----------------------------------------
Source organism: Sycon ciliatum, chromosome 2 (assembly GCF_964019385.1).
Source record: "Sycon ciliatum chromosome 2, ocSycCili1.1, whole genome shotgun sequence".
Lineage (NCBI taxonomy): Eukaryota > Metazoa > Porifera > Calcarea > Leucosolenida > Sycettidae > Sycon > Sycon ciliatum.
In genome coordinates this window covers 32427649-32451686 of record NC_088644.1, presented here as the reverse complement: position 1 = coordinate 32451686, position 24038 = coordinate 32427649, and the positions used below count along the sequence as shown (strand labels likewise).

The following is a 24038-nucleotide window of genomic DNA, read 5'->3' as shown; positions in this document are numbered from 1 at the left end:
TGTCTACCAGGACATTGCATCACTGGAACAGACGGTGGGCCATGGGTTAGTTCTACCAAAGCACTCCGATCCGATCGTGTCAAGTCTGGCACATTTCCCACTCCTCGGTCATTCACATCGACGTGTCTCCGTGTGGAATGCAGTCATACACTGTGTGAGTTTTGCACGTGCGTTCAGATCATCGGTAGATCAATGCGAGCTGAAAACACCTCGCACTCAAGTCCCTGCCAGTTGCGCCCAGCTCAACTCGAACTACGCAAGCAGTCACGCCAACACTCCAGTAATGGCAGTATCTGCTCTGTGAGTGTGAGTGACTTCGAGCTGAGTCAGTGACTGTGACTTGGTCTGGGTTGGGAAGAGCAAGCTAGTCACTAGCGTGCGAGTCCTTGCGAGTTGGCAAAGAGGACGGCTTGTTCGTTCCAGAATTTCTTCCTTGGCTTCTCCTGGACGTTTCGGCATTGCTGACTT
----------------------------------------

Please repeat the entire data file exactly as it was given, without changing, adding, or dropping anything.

Source organism: Sycon ciliatum, chromosome 2 (assembly GCF_964019385.1).
Source record: "Sycon ciliatum chromosome 2, ocSycCili1.1, whole genome shotgun sequence".
Lineage (NCBI taxonomy): Eukaryota > Metazoa > Porifera > Calcarea > Leucosolenida > Sycettidae > Sycon > Sycon ciliatum.
In genome coordinates this window covers 32427649-32451686 of record NC_088644.1, presented here as the reverse complement: position 1 = coordinate 32451686, position 24038 = coordinate 32427649, and the positions used below count along the sequence as shown (strand labels likewise).

The following is a 24038-nucleotide window of genomic DNA, read 5'->3' as shown; positions in this document are numbered from 1 at the left end:
TGTCTACCAGGACATTGCATCACTGGAACAGACGGTGGGCCATGGGTTAGTTCTACCAAAGCACTCCGATCCGATCGTGTCAAGTCTGGCACATTTCCCACTCCTCGGTCATTCACATCGACGTGTCTCCGTGTGGAATGCAGTCATACACTGTGTGAGTTTTGCACGTGCGTTCAGATCATCGGTAGATCAATGCGAGCTGAAAACACCTCGCACTCAAGTCCCTGCCAGTTGCGCCCAGCTCAACTCGAACTACGCAAGCAGTCACGCCAACACTCCAGTAATGGCAGTATCTGCTCTGTGAGTGTGAGTGACTTCGAGCTGAGTCAGTGACTGTGACTTGGTCTGGGTTGGGAAGAGCAAGCTAGTCACTAGCGTGCGAGTCCTTGCGAGTTGGCAAAGAGGACGGCTTGTTCGTTCCAGAATTTCTTCCTTGGCTTCTCCTGGACGTTTCGGCATTGCTGACTT